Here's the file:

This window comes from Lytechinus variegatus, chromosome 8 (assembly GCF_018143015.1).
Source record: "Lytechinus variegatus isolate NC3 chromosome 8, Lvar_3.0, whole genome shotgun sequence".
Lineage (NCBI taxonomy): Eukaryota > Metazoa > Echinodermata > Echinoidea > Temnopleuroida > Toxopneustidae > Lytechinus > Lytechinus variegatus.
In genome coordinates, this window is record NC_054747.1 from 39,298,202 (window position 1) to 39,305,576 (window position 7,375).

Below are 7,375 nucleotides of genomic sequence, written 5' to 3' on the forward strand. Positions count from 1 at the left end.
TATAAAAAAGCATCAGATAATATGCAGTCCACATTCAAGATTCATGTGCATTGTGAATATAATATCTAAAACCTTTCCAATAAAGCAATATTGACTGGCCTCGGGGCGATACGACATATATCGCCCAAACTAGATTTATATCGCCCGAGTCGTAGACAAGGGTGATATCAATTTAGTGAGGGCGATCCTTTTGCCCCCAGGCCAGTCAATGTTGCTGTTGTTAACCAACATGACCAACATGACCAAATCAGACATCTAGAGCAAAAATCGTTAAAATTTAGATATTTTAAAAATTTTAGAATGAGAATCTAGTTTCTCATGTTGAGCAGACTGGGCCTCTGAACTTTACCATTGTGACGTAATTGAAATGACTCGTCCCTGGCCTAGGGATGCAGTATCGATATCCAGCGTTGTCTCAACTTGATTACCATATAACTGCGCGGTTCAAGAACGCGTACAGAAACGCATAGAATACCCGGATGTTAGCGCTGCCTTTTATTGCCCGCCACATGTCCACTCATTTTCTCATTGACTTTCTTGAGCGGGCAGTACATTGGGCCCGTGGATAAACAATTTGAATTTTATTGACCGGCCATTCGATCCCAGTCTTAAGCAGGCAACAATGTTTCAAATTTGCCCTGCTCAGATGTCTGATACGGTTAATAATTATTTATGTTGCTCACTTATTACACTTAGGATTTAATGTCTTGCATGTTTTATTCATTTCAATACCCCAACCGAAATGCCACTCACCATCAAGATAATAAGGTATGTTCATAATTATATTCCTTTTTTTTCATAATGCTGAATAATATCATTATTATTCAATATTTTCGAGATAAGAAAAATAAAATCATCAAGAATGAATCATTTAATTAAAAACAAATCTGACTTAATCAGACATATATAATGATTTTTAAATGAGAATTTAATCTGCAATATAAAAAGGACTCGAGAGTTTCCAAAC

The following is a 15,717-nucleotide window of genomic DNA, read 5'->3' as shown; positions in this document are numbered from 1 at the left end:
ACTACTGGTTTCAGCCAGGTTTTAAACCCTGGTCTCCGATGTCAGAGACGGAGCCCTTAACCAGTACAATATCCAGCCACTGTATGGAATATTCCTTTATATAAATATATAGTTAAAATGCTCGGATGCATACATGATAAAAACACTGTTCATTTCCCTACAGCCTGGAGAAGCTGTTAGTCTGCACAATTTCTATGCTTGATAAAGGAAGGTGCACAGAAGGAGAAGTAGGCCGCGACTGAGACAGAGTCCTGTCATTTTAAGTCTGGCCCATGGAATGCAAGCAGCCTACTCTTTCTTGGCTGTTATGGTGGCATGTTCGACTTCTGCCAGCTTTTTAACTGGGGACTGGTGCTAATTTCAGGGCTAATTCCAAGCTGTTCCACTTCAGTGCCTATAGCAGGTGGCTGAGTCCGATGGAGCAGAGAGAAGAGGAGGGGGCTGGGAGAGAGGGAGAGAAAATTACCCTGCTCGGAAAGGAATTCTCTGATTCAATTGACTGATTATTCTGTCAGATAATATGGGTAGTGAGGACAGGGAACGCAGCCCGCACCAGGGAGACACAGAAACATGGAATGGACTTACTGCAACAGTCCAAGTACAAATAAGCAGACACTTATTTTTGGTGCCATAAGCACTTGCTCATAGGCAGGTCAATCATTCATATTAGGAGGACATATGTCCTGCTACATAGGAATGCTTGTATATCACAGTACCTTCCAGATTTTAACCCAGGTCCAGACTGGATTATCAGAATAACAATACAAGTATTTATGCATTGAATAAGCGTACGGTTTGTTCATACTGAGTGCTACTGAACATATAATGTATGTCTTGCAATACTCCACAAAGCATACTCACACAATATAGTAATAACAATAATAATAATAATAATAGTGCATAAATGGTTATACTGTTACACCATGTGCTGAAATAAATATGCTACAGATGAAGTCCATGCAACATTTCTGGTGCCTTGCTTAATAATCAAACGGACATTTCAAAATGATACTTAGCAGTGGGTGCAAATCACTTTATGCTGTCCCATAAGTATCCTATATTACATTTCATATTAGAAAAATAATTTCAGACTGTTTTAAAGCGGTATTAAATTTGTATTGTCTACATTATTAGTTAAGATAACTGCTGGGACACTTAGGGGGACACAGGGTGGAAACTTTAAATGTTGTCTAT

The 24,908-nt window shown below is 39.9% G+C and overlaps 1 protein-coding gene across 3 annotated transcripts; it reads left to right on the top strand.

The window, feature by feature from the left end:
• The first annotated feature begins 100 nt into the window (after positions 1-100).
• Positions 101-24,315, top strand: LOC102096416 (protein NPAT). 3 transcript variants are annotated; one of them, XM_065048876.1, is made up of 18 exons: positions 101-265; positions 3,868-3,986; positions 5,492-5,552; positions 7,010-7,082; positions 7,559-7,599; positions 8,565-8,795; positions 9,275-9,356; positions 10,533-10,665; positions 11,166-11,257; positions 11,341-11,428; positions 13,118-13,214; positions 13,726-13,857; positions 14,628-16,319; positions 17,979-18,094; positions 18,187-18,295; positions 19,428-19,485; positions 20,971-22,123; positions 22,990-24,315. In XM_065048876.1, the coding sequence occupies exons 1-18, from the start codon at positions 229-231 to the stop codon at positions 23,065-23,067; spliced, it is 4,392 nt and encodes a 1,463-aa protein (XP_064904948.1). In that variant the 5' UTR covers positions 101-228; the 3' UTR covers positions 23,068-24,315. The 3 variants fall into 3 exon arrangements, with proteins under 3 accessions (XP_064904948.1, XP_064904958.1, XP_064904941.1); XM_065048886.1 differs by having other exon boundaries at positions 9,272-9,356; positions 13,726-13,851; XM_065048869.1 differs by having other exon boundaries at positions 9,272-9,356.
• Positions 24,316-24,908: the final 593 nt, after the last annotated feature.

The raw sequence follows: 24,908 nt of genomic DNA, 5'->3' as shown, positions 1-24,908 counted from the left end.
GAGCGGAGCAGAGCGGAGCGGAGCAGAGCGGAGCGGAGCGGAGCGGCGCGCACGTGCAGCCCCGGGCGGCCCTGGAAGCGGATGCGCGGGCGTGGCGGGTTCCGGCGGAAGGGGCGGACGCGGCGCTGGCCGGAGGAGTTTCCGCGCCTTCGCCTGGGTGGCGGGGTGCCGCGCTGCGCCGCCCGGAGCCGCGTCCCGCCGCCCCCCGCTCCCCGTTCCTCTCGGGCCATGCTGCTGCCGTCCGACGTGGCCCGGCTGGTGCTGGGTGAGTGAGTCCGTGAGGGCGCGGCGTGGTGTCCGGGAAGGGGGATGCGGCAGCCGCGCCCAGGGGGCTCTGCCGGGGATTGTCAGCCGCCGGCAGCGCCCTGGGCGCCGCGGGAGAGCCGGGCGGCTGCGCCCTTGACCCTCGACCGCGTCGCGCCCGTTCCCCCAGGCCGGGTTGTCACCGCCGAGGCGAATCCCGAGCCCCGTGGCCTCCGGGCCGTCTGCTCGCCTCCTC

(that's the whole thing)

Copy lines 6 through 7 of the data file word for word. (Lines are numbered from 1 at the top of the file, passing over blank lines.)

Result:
TATAAAAAAGCATCAGATAATATGCAGTCCACATTCAAGATTCATGTGCATTGTGAATATAATATCTAAAACCTTTCCAATAAAGCAATATTGACTGGCCTCGGGGCGATACGACATATATCGCCCAAACTAGATTTATATCGCCCGAGTCGTAGACAAGGGTGATATCAATTTAGTGAGGGCGATCCTTTTGCCCCCAGGCCAGTCAATGTTGCTGTTGTTAACCAACATGACCAACATGACCAAATCAGACATCTAGAGCAAAAATCGTTAAAATTTAGATATTTTAAAAATTTTAGAATGAGAATCTAGTTTCTCATGTTGAGCAGACTGGGCCTCTGAACTTTACCATTGTGACGTAATTGAAATGACTCGTCCCTGGCCTAGGGATGCAGTATCGATATCCAGCGTTGTCTCAACTTGATTACCATATAACTGCGCGGTTCAAGAACGCGTACAGAAACGCATAGAATACCCGGATGTTAGCGCTGCCTTTTATTGCCCGCCACATGTCCACTCATTTTCTCATTGACTTTCTTGAGCGGGCAGTACATTGGGCCCGTGGATAAACAATTTGAATTTTATTGACCGGCCATTCGATCCCAGTCTTAAGCAGGCAACAATGTTTCAAATTTGCCCTGCTCAGATGTCTGATACGGTTAATAATTATTTATGTTGCTCACTTATTACACTTAGGATTTAATGTCTTGCATGTTTTATTCATTTCAATACCCCAACCGAAATGCCACTCACCATCAAGATAATAAGGTATGTTCATAATTATATTCCTTTTTTTTCATAATGCTGAATAATATCATTATTATTCAATATTTTCGAGATAAGAAAAATAAAATCATCAAGAATGAATCATTTAATTAAAAACAAATCTGACTTAATCAGACATATATAATGATTTTTAAATGAGAATTTAATCTGCAATATAAAAAGGACTCGAGAGTTTCCAAAC

The following is a 15,717-nucleotide window of genomic DNA, read 5'->3' as shown; positions in this document are numbered from 1 at the left end: